Trickle breathing versus explosive breathing in front crawl

Andy Bullock explains the differences between trickle breathing and explosive breathing when swimming

Andy Bullock explains the advantages of trickle breathing compared to explosive breathing when swimming

There are a number of techniques to control your breathing when swimming front crawl. But the most common are trickle breathing (gradually breathing out while your head is underwater) and explosive breathing (where you temporarily expel all the air just before turning your head to breathe). Most coaches would suggest that the trickle breathing is the best choice for the following reasons:


 1. Explosive breathing means holding air in your lungs. This makes your upper body more buoyant and keeps your torso high in the water, so it’s harder to maintain a streamlined position.

 2. Explosive breathing means breathing is rushed at the end of the stroke and the swimmer ends up partially exhaling above the water. This reduces the time they have to breathe in, prolonging the process of breathing and disrupting the stroke.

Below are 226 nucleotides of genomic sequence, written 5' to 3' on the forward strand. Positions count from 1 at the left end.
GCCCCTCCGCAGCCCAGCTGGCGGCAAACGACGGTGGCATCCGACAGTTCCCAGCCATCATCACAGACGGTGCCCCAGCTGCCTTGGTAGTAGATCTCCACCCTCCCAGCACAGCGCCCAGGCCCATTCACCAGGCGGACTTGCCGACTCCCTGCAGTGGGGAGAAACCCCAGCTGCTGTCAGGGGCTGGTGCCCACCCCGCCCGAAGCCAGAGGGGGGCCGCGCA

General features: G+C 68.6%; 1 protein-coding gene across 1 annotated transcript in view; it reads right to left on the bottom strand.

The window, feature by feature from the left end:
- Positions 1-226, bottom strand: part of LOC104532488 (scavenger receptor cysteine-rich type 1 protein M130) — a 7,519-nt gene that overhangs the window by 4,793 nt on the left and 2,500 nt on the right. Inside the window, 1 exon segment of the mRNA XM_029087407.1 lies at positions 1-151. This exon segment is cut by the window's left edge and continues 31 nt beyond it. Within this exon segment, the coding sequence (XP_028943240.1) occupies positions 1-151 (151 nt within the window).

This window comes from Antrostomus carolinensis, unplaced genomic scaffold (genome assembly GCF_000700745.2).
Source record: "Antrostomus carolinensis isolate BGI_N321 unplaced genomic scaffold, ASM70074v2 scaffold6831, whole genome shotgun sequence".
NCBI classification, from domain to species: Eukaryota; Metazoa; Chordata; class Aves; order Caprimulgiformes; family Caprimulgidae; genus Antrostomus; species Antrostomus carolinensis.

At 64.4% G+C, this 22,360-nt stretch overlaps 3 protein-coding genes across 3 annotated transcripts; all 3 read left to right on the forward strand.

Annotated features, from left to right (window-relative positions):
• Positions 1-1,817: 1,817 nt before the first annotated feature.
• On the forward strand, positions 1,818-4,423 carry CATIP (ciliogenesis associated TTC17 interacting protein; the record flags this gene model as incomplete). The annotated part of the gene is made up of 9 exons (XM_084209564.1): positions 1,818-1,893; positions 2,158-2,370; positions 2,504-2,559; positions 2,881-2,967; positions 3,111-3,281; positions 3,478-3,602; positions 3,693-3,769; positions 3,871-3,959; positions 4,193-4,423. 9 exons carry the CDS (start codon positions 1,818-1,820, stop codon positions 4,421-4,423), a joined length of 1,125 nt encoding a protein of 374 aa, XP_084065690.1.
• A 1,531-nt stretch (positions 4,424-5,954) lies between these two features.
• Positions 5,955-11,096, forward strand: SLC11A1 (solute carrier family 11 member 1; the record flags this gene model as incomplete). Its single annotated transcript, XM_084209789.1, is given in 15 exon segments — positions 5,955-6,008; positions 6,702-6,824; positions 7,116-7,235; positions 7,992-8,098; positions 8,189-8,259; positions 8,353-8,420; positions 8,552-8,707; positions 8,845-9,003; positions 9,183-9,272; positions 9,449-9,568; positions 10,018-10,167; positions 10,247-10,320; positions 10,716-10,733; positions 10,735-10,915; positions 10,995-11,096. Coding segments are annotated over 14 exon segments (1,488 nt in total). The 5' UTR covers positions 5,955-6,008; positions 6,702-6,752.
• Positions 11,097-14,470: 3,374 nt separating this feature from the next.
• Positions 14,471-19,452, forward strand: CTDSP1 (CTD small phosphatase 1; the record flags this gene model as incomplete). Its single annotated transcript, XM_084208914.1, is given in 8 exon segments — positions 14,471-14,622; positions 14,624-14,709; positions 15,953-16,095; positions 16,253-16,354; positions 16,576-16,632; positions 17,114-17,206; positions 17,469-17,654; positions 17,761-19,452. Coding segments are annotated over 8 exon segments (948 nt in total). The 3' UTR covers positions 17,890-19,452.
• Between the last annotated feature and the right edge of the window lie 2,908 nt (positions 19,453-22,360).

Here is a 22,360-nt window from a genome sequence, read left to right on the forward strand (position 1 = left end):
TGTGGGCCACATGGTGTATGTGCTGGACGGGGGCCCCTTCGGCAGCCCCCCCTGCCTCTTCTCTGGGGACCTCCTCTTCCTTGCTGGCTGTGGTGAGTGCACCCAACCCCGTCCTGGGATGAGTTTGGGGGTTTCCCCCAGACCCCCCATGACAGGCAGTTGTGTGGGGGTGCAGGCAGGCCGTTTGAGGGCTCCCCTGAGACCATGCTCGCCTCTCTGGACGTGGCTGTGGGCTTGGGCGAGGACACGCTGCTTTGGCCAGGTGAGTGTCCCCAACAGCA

3. Your breathing pattern can help dictate how you’re feeling while swimming. Gradually breathing out in a calm, controlled and relaxed manner confirms that you are, in fact, calm and relaxed. Explosive breathing can make you feel a little panicked, which can result in a rushed stroke.


While breathing technique is ultimately all about using what works best for you, consider trying other techniques to make sure you’re as calm as possible, allowing the other aspects of your swim technique to be as effective as possible.

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